When Pittsburgh men lost jobs in the '80s, women stepped in to save economy
Bernadette Collins took a long, complex road to becoming a financial services representative for MetLife.
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Bernadette Collins was 24 and a newlywed when her husband, a steelworker, was laid off from his job in 1982.
The Bridgeville woman had married the boy next door and they moved in to the house next to her parents. At the time, she had just one semester to finish before receiving her associate's degree from Penn State McKeesport. She finished her degree, then did what thousands of women in Pittsburgh did -- she went to work.
The women who joined the labor force during the era following the collapse of region's steel and industrial foundation would in turn become the foundation of the region's economic restructuring.
A TIDE OF CHANGE
Fifth in a series on how our economy has transformed since bottoming out a generation ago.
Our regional economy barely resembles the one from 30 years ago. A full generation has passed since January 1983, when the southwestern Pennsylvania economy was at its nadir and unemployment was at its all-time peak.
Today: What's the single biggest difference between the region's workforce today and our workforce from a generation ago? In a word: women.
Friday: In the 1980s, investing in technology didn't seem like a way to replace the region's lost jobs. Also, a Latrobe family practice sees a future in an old-fashioned medical care model even as the industry has changed.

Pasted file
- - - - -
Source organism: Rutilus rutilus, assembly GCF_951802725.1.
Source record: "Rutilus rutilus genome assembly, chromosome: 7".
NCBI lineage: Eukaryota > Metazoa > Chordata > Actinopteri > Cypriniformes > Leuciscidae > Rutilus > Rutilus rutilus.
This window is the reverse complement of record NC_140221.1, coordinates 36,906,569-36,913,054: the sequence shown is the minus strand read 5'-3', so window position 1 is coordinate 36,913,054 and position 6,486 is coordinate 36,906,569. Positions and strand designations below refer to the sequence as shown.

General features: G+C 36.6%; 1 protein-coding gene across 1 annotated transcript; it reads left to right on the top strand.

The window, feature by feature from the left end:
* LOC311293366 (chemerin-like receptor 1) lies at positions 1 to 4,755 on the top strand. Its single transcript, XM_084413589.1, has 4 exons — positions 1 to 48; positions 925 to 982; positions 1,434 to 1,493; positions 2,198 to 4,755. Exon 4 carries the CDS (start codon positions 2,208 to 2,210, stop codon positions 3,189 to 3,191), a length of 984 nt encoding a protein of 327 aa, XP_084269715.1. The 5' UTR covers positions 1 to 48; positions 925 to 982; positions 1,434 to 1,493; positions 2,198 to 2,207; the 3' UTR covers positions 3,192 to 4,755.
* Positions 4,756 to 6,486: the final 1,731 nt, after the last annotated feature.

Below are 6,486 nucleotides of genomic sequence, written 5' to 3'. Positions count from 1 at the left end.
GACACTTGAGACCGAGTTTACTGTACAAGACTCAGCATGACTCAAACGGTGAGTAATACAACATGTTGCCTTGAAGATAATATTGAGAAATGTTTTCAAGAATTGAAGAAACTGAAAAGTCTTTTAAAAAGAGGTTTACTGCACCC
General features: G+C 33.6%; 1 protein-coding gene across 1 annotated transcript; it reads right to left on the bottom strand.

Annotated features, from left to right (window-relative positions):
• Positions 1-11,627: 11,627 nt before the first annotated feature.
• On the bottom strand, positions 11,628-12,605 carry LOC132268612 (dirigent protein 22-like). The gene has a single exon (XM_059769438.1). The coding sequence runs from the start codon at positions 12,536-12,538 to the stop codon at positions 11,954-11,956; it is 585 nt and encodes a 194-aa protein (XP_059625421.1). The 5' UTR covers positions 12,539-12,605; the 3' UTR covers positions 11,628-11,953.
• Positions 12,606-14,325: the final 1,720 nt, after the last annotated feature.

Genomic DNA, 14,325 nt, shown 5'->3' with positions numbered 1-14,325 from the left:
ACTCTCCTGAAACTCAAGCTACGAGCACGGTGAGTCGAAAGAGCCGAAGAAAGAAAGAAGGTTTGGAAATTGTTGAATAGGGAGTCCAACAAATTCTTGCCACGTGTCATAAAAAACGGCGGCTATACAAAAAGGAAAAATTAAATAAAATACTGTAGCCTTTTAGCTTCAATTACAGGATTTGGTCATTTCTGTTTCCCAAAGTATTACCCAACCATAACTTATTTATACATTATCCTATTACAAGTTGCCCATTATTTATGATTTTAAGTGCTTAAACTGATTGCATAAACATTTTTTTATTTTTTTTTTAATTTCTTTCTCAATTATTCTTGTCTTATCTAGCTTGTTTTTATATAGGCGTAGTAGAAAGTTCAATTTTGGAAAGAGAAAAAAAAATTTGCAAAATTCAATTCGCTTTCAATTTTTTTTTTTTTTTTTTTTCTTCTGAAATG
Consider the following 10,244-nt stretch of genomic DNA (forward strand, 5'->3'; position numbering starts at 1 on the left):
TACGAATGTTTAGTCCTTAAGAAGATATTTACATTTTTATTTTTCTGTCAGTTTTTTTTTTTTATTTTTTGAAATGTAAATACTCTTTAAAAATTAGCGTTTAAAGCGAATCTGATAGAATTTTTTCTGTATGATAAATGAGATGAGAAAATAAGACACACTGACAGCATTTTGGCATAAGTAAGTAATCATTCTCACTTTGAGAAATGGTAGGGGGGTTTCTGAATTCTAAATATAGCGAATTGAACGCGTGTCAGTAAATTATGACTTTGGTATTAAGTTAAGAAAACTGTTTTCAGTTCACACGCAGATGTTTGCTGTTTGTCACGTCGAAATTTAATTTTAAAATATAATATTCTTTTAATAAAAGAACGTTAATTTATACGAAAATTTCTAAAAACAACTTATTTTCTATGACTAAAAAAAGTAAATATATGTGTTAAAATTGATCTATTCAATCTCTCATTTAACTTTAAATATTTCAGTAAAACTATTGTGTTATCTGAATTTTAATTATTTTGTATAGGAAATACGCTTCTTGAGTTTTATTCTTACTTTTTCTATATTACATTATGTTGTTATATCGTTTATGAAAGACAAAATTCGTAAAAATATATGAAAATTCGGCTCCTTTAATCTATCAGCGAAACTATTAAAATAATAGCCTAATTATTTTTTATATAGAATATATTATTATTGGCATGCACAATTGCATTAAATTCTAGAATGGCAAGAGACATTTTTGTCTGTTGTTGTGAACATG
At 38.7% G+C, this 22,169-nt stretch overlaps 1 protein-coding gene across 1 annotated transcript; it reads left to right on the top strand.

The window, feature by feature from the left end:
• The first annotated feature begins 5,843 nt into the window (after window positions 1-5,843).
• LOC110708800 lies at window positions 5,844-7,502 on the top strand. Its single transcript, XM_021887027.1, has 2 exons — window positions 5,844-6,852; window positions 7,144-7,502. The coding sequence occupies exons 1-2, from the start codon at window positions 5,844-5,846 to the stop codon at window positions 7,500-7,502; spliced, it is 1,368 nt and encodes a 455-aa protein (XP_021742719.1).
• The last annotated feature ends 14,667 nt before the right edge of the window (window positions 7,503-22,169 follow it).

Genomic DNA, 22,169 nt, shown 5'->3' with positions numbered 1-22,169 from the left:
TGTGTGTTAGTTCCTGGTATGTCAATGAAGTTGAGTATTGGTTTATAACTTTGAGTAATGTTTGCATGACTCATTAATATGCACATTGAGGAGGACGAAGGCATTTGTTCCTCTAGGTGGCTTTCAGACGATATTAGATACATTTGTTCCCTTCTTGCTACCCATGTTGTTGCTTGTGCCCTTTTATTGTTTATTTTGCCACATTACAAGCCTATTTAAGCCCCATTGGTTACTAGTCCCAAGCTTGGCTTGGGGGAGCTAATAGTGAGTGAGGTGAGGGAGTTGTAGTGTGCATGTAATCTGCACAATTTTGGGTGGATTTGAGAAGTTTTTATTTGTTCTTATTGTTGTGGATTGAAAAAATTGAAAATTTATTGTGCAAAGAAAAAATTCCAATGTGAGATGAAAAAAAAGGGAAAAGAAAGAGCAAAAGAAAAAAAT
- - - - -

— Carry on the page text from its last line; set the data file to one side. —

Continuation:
Saturday: Of the top 25 retail banks in the seven-county Pittsburgh region in the 1980s, just nine are in business today. Although they survived the 1983 collapse, they couldn't survive regulatory changes and the most recent financial meltdown.
That's the story that A.J. Drexler, lead strategist for Big Picture Communications, started researching during the lead up to the G-20 meeting in 2009. What she found was that historically women had lower participation rates in the region's labor market than they did in the rest of the country, but many stepped up to bring their families and Pittsburgh out of economic despair in that difficult time.
Since writing a Forum article in the Pittsburgh Post-Gazette, Ms. Drexler has been telling the story of women's role in the economic revival of the city. "This is just a huge story that has to be told," she said.
During the years that the crown jewel of Pittsburgh's economy was made of steel, the best money in town was found in the mills. Unlike the auto industry in other Rust Belt cities, or other factory-style jobs, steel was essentially closed to women.
So while the boys left high school and went to work in the mills, girls went on to further education as nurses, teachers and into clerical and financial work.
Thirty years later, medicine, education and financial services are the industries that diversified Pittsburgh's economy in part because an educated workforce of women here were ready to go.
Ms. Drexler points out that between 1971 and 2000, 40,000 jobs held by men were lost in Allegheny County alone. During that same period, 55,000 women entered the workforce.
She said there was no big social movement. No riots or demonstrations that brought about the change.
Instead, quietly, as their husbands lost their jobs, those wives and mothers who didn't leave town got on street cars and buses and went to work in the industries for which they had been educated, providing the workforce for schools, colleges and universities, hospitals and banks. Many of the younger women in that cohort followed the lead of their mothers, becoming lawyers, professors and earning masters in business administration.
Pittsburgh is part of a national trend of a higher percentage of women working while the percentage of men in the labor force is shrinking.